Even the new pope himself alluded to the fact that the church had reached farther than ever for its papal pick.

In his first speech from the balcony of St. Peter's Basilica, he quipped Wednesday that cardinals had gone to "the end of the world" to find him.

CNN's Mariano Castillo and Marysabel Huston-Crespo in Atlanta, CNNMexico and Rey Rodriguez in Mexico City, Jose Manuel Rodriguez in Buenos Aires, Juan Carlos Lopez in Washington and Rafael Fuenmayor in New York contributed to this report.

Part of complete coverage on
updated 9:39 PM EST, Sat December 13, 2014
According to widely cited Italian media reports, Pope Francis recently told a young boy grieving the loss of a pet dog that "paradise is open to all God's creatures."
updated 11:59 AM EST, Tue December 2, 2014
Pope Francis said that modern slavery is a "crime against humanity" and is "unfortunately becoming worse and worse every day."
updated 5:31 PM EST, Mon November 17, 2014
Pope Francis is to make his first trip to the United States as the head of the Catholic Church next September.
A Vatican report says the church should welcome and appreciate gays, and offers a solution for divorced and remarried Catholics who want to receive Communion.
updated 8:59 AM EDT, Mon June 23, 2014
Using his strongest language to date, Pope Francis told Italian Mafia members that they are excommunicated from the Catholic Church.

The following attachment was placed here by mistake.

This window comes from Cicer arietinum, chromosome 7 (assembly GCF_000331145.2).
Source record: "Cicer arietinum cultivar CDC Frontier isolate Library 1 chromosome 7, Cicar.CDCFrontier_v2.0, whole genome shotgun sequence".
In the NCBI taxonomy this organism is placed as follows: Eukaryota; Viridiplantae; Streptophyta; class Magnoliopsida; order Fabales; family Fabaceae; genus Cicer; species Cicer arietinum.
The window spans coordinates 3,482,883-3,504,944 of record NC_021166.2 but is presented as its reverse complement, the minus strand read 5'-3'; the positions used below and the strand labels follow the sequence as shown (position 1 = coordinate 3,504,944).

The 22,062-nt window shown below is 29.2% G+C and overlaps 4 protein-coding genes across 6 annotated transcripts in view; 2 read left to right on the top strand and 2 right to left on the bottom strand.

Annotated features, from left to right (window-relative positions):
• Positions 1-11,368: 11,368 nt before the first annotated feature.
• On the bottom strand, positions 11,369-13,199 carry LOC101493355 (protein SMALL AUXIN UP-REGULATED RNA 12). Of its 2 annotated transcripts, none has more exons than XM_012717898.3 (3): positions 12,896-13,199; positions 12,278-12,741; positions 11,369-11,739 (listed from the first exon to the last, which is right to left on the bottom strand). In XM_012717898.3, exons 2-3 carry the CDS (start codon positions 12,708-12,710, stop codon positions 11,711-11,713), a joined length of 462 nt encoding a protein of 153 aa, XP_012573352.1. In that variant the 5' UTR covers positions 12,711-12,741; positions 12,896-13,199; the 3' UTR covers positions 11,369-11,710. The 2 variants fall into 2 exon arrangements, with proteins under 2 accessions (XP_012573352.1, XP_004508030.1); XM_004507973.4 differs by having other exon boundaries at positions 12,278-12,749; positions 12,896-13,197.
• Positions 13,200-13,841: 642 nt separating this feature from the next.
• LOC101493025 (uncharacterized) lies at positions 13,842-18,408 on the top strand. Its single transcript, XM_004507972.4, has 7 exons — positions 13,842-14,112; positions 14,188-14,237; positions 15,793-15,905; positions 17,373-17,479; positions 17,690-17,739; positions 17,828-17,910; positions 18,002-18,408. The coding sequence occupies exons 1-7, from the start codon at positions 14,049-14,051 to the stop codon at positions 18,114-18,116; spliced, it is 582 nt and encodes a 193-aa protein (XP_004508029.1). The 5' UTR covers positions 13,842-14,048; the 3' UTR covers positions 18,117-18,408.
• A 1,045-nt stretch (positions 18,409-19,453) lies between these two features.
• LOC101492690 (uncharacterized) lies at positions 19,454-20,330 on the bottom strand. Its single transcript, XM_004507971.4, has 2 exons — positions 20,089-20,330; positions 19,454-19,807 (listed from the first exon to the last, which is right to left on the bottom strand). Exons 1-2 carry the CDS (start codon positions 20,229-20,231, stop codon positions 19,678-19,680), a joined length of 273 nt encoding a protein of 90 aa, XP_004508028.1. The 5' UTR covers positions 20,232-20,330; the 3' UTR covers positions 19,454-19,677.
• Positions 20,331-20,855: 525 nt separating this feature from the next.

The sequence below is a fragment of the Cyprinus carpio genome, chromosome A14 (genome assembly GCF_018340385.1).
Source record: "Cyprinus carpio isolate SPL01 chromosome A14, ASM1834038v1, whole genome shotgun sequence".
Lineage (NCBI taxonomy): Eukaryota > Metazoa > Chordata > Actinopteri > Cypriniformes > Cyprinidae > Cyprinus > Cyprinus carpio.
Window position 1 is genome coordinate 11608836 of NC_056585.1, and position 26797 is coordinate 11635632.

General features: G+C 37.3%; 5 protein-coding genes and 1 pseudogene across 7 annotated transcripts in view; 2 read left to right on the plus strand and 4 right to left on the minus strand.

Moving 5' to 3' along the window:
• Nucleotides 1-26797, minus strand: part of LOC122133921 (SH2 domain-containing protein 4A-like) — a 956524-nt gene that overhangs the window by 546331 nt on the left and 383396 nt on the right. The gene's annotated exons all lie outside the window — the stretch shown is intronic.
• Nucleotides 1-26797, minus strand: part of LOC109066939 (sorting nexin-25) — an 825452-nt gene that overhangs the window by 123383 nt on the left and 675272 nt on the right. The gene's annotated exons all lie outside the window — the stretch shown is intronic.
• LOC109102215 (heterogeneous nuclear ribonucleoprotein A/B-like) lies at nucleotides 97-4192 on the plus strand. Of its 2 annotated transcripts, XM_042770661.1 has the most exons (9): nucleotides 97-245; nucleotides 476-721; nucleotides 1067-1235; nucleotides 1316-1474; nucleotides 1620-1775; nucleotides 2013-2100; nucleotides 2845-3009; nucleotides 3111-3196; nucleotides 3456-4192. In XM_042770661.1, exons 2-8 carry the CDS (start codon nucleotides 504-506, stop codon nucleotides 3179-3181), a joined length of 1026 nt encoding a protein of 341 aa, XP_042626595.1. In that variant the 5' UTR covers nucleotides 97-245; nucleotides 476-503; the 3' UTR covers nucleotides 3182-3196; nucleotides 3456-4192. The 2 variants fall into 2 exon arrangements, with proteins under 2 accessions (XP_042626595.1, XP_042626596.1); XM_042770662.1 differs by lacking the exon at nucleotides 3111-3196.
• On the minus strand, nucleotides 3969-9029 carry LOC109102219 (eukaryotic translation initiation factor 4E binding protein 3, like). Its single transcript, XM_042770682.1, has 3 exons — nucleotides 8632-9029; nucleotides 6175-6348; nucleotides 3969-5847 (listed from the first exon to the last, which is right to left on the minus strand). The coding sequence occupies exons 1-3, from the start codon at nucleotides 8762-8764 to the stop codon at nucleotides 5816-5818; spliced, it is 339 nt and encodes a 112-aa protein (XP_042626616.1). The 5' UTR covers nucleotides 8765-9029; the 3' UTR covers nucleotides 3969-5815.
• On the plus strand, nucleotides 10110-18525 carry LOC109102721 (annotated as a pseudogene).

updated 6:08 PM EDT, Thu September 11, 2014
"Drug addiction is an evil, and with evil there can be no yielding or compromise," Pope Francis said.
updated 12:45 PM EDT, Fri June 20, 2014
No topic has been off limits for Pope Francis so far.
updated 5:33 PM EDT, Sat June 14, 2014
Pope Francis prefers not to use a bulletproof Popemobile because it is a glass "sardine can" that walls him off from people.
updated 12:58 AM EDT, Mon June 9, 2014
Palestinian Authority President Mahmoud Abbas and Israeli President Shimon Peres committed themselves to the quest for peace with Pope Francis.
updated 2:46 PM EDT, Fri May 23, 2014
As the Holy Land prepares for a papal visit, Ivan Watson speaks to the man preparing to honor the pontiff with his food.
updated 12:31 PM EDT, Thu March 13, 2014
Not a jot of doctrine has changed in the year since Francis became Pope. But there's more than one way to measure his impact.
updated 10:01 AM EST, Sat February 22, 2014
Pope Francis created 19 new cardinals in a ceremony in the Vatican's St. Peter's Basilica -- the first such appointments since he was elected pontiff.
updated 9:36 AM EDT, Thu March 13, 2014
"The spring evening in which Pope Francis was elected is an apt symbol of the beginning of his papacy and the years that will follow," writes a priest.
updated 11:05 AM EST, Fri February 14, 2014
In a gesture towards Valentine's Day, Pope Francis gave his advice on how to have a happy marriage before thousands of couples.
updated 4:10 PM EDT, Wed March 12, 2014
Take a look at Pope Francis' first year in photos with our gallery.
updated 6:43 PM EST, Thu November 7, 2013
It was the embrace that melted hearts worldwide.
updated 5:59 AM EDT, Wed April 3, 2013
On Easter Sunday, Pope Francis kisses and hugs disabled boy lifted up in the crowd.
updated 12:09 PM EDT, Thu April 11, 2013
With the new pope himself a trained scientist, could the timing could be right for a new era of cooperation between the Vatican and science?
updated 2:56 PM EDT, Sat March 16, 2013
Pope Francis is being painted as a humble and simple man, but his past is tinged with controversy.